29. The Committee recommends that the State party:
(a) Integrate in an appropriate manner the general principles of the Convention, namely articles 2, 3, 6 and 12, in all relevant legislation concerning children;
(b) Apply those principles in all political, judicial and administrative decisions, as well as in programmes, services and reconstruction activities which have an impact on all children.
30. The Committee notes with concern that societal discrimination persists against girls and against other vulnerable groups of children, in particular children living in poverty, children born out of wedlock, children displaced by conflict and minority children.
31. The Committee urges the State party to conduct an in-depth review of all its legislation with a view to fully guaranteeing the application of the principle of non‑discrimination in domestic laws and compliance with article 2 of the Convention, and to adopt a proactive and comprehensive strategy to eliminate discrimination on any grounds and against all vulnerable groups.
Committee requests that specific information be included in the next
periodic report on the measures and programmes relevant to the Convention
undertaken by the State party to follow up on the Declaration and Programme
of Action adopted at the World
Conference against Racism, Racial Discrimination, Xenophobia and Related Intolerance, and taking account of general comment No. 1 on article 29, paragraph 1, of the Convention (aims of education).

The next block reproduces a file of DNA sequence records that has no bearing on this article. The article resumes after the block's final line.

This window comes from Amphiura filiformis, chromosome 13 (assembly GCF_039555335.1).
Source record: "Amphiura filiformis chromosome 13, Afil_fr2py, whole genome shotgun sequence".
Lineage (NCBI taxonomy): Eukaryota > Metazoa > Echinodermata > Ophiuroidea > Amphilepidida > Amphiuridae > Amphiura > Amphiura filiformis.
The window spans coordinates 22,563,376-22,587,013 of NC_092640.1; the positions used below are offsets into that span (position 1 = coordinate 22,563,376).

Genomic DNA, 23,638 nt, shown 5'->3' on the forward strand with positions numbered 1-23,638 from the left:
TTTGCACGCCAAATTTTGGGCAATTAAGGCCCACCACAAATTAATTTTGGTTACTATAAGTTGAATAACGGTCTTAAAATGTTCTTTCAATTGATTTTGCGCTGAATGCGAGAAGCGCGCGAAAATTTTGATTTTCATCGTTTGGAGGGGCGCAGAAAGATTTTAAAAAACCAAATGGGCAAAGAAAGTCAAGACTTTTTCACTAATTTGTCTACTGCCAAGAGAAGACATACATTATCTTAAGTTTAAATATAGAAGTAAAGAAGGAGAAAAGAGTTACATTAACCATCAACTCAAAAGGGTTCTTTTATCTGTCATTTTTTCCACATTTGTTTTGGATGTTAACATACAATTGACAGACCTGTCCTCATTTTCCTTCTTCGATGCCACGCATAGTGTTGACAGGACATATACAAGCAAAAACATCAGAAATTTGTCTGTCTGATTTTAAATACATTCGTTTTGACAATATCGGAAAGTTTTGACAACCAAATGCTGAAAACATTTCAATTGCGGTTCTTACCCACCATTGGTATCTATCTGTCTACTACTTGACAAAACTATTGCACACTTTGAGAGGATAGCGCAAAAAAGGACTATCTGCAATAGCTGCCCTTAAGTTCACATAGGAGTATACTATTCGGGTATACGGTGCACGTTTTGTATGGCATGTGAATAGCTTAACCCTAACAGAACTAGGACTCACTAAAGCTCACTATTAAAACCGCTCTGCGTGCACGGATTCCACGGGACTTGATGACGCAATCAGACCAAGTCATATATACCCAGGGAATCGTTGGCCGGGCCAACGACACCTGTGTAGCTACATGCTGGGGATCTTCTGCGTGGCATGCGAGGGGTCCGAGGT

Best interest of the child
33. The Committee is concerned that in actions concerning children, the general principle of the best interest of the child as contained in article 3 of the Convention is not a primary consideration, including in matters relating to family law (e.g. custody under the law is determined by the child’s age rather than the child’s best interests).
34. The Committee recommends that the State party review its legislation and administrative measures to ensure that article 3 of the Convention is duly reflected therein and implemented in all parts of the territory.
Respect for the views of the child
35. The Committee is concerned that children, contrary to article 12 of the Convention, are rarely heard in the family, schools and communities, even on matters concerning them.
36. The Committee recommends that the State party amend its legislation to fully reflect article 12 of the Convention so that any child “who is capable of forming his or her own views” can express those views freely, including in all administrative and judicial proceedings affecting them. It also recommends that the State party develop a nationwide campaign to increase public awareness of the participatory rights of children, particularly at the local level and in traditional communities, and encourage respect for the views of the child in families, schools, and the care, administrative and judicial systems.
4. Civil rights and freedoms
Birth registration and right to nationality
37. The Committee welcomes the provisions contained in Law No. 23 of 2002 on Child Protection, stipulating that a birth certificate shall be issued by the Government, free of charge. However, it remains concerned by the low rate of birth registration and by the fact that few concrete measures have been taken to increase it.
38. While noting that the Human Rights Act of 1999 guarantees the right of the child to a nationality, the Committee is concerned that, in some instances:
(a) Children born out of wedlock may be denied the right to know their father;
(b) Children with a foreign father may be denied Indonesian citizenship.